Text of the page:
Adrift in a sea of beige

  8. #8
    Cyburbian
    Registered
    Dec 2008
    Location
    Syndey, Australia
    Posts
    130
    Dubai is a double edged sword. Yes people making plenty of money there. There are also those squeaking by. Housing is extraordinarily expensive (even though it has dropped) and I dont think most Westerns would want to live in the ghetto in Dubai for safety reasons. There were stories about UK construction workers there getting car loans then losing their jobs. Note in Dubai they send those that cant pay their bills to prison!. The UK, OZ and New Zealand will pick up much sooner than the US. China is a growing market and several US design firms are masterplanning suburbs in the rich area of Shanghai. Since the US government owes them over 10 trillion, I see China as a growing massively. The book "The concrete dragon" is good starting point to learn more. Its also alot easier to get a working visa for China. I think it take the urban planning industry in the US at least 5 years to recover to a decent paying profession, international experience is so key in this constantly growing global community.

    A great website to learn about the global construction and design industry is: building.co.uk

  9. #9
    Cyburbian
    Registered
    Jun 2006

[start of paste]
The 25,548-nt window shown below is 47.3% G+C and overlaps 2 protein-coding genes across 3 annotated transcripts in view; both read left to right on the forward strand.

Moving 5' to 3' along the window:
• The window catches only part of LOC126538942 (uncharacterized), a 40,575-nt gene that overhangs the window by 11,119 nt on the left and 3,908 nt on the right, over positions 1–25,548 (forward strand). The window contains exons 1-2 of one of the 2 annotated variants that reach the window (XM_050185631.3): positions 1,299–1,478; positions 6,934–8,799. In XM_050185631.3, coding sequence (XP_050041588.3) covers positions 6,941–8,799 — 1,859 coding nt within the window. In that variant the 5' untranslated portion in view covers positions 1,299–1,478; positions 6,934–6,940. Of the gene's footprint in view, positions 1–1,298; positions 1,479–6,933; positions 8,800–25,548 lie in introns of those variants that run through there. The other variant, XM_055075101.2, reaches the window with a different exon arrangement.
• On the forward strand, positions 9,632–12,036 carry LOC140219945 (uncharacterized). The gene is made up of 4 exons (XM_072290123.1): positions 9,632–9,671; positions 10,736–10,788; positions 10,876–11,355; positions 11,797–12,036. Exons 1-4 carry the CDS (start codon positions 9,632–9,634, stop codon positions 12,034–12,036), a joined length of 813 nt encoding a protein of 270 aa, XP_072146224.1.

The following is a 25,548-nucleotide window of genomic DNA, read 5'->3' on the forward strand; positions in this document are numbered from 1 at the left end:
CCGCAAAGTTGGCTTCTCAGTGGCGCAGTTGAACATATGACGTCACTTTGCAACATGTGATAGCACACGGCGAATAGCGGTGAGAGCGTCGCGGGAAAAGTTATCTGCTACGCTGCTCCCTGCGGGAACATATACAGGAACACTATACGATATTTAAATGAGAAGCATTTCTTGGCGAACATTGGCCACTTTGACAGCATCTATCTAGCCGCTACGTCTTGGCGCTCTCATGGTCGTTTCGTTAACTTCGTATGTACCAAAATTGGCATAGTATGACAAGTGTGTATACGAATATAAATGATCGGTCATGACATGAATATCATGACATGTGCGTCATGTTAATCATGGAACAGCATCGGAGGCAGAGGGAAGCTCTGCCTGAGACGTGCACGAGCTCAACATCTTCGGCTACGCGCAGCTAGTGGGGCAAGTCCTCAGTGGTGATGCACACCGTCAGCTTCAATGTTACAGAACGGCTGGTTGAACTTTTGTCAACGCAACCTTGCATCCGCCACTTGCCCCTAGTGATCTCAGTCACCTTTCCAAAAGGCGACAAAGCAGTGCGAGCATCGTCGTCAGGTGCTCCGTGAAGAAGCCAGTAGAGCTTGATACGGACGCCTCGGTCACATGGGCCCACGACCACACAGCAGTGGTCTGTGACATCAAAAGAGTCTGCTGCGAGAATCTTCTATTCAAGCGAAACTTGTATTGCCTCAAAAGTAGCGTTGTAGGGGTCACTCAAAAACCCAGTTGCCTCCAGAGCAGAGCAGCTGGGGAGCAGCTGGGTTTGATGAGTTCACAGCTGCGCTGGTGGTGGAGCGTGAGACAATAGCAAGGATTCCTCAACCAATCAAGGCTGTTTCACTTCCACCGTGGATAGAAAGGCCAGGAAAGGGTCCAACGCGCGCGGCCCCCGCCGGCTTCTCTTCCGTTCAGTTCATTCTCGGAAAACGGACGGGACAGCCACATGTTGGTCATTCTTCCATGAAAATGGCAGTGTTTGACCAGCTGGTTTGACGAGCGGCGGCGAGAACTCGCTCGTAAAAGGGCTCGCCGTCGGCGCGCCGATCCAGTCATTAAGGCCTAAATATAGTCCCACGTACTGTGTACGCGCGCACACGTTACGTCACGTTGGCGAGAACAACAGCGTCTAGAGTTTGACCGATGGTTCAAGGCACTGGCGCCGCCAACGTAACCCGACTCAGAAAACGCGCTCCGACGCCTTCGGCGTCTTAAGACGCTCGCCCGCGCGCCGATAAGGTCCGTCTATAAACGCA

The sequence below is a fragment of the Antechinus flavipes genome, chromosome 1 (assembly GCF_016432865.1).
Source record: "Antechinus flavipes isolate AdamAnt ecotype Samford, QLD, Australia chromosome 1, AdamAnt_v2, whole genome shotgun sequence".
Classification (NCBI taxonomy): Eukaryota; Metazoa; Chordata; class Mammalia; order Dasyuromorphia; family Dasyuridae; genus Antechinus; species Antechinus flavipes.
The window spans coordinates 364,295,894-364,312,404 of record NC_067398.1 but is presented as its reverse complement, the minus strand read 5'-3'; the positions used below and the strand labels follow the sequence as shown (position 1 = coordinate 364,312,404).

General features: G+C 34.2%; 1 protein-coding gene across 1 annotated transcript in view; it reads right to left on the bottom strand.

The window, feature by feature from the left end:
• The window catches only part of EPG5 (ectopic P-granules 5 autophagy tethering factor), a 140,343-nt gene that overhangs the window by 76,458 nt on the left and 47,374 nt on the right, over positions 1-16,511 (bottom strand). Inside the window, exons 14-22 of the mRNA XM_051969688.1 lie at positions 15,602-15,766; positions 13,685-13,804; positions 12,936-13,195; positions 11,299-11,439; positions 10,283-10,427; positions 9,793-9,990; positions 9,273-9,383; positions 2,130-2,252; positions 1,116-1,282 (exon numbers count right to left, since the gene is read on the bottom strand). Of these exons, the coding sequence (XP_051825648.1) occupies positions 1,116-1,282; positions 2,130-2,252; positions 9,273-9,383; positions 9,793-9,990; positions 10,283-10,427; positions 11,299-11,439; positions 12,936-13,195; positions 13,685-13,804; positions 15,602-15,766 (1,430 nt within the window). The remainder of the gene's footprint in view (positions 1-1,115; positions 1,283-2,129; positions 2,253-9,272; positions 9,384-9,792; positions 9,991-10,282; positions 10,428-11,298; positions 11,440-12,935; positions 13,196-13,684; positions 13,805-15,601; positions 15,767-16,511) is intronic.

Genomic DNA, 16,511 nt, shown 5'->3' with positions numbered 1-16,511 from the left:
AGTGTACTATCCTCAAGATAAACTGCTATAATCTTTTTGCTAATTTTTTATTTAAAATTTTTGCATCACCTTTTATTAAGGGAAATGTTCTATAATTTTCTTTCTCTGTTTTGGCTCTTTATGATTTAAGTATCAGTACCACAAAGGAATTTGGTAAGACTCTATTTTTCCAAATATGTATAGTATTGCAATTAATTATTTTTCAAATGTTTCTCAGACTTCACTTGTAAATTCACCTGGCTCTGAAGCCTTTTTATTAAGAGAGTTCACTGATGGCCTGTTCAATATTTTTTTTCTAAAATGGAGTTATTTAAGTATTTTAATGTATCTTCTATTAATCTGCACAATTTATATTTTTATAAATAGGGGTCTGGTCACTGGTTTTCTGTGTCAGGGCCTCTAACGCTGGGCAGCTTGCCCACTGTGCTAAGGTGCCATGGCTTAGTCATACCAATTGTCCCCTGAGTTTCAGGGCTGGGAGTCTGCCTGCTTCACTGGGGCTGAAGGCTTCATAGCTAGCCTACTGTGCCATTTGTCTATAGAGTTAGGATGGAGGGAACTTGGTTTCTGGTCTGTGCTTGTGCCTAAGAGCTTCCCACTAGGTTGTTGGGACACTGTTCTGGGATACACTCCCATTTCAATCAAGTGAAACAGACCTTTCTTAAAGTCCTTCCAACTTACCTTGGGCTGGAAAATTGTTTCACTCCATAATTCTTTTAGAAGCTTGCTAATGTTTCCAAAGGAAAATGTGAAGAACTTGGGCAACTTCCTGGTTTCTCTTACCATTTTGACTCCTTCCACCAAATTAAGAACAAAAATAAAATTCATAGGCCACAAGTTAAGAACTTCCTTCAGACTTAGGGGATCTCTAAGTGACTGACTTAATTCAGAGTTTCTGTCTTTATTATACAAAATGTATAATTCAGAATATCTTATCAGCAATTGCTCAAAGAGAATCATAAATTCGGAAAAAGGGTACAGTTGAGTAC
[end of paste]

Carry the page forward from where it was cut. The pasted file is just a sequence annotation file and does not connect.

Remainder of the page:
Location
    Island-State Republic of Singapore
    Posts
    162
    One thing I must add is that urban planning in Asia is very much more design and physical planning oriented (i.e. landscaping plans, laying of roads, coming up with plot ratios, master planning, projections of population which translates to number of homes, commercial floorspace, parks, etc.).

    I agree with expat on Dubai. You can find jobs there with good renumeration but they seem to expect people with 10+ years experience (from the ads I saw). Also the job market has slowed down somewhat, but other surroundings areas like Doha (Qatar), Abu Dhabi (UAE) and Bahrain still seem ok.

    If you're interested to work in China, you're expected to want to pick up the language. That is, unless you work in an international firm with their own translators (and/or clients who can speak english) and who flies only now and then to the site.